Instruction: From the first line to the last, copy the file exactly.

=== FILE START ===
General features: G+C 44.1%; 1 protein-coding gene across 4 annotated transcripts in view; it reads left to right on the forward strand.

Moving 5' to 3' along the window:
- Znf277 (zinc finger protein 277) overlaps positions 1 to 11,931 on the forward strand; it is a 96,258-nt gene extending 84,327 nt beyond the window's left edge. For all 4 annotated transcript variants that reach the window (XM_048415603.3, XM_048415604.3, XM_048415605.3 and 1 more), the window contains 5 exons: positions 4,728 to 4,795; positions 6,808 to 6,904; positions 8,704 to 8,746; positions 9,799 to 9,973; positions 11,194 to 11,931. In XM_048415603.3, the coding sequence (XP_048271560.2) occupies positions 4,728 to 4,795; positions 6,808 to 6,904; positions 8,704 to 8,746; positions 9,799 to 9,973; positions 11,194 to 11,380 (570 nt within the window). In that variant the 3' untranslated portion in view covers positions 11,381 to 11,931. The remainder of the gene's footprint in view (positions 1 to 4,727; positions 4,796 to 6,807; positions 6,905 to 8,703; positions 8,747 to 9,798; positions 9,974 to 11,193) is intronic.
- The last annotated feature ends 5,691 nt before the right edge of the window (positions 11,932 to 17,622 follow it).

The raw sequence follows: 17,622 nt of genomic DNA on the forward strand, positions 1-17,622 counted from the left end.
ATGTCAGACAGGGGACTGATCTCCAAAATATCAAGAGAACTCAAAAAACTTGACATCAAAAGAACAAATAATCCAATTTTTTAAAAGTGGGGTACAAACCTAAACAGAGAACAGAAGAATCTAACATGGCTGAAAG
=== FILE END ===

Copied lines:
General features: G+C 44.1%; 1 protein-coding gene across 4 annotated transcripts in view; it reads left to right on the forward strand.

Moving 5' to 3' along the window:
- Znf277 (zinc finger protein 277) overlaps positions 1 to 11,931 on the forward strand; it is a 96,258-nt gene extending 84,327 nt beyond the window's left edge. For all 4 annotated transcript variants that reach the window (XM_048415603.3, XM_048415604.3, XM_048415605.3 and 1 more), the window contains 5 exons: positions 4,728 to 4,795; positions 6,808 to 6,904; positions 8,704 to 8,746; positions 9,799 to 9,973; positions 11,194 to 11,931. In XM_048415603.3, the coding sequence (XP_048271560.2) occupies positions 4,728 to 4,795; positions 6,808 to 6,904; positions 8,704 to 8,746; positions 9,799 to 9,973; positions 11,194 to 11,380 (570 nt within the window). In that variant the 3' untranslated portion in view covers positions 11,381 to 11,931. The remainder of the gene's footprint in view (positions 1 to 4,727; positions 4,796 to 6,807; positions 6,905 to 8,703; positions 8,747 to 9,798; positions 9,974 to 11,193) is intronic.
- The last annotated feature ends 5,691 nt before the right edge of the window (positions 11,932 to 17,622 follow it).

The raw sequence follows: 17,622 nt of genomic DNA on the forward strand, positions 1-17,622 counted from the left end.
ATGTCAGACAGGGGACTGATCTCCAAAATATCAAGAGAACTCAAAAAACTTGACATCAAAAGAACAAATAATCCAATTTTTTAAAAGTGGGGTACAAACCTAAACAGAGAACAGAAGAATCTAACATGGCTGAAAG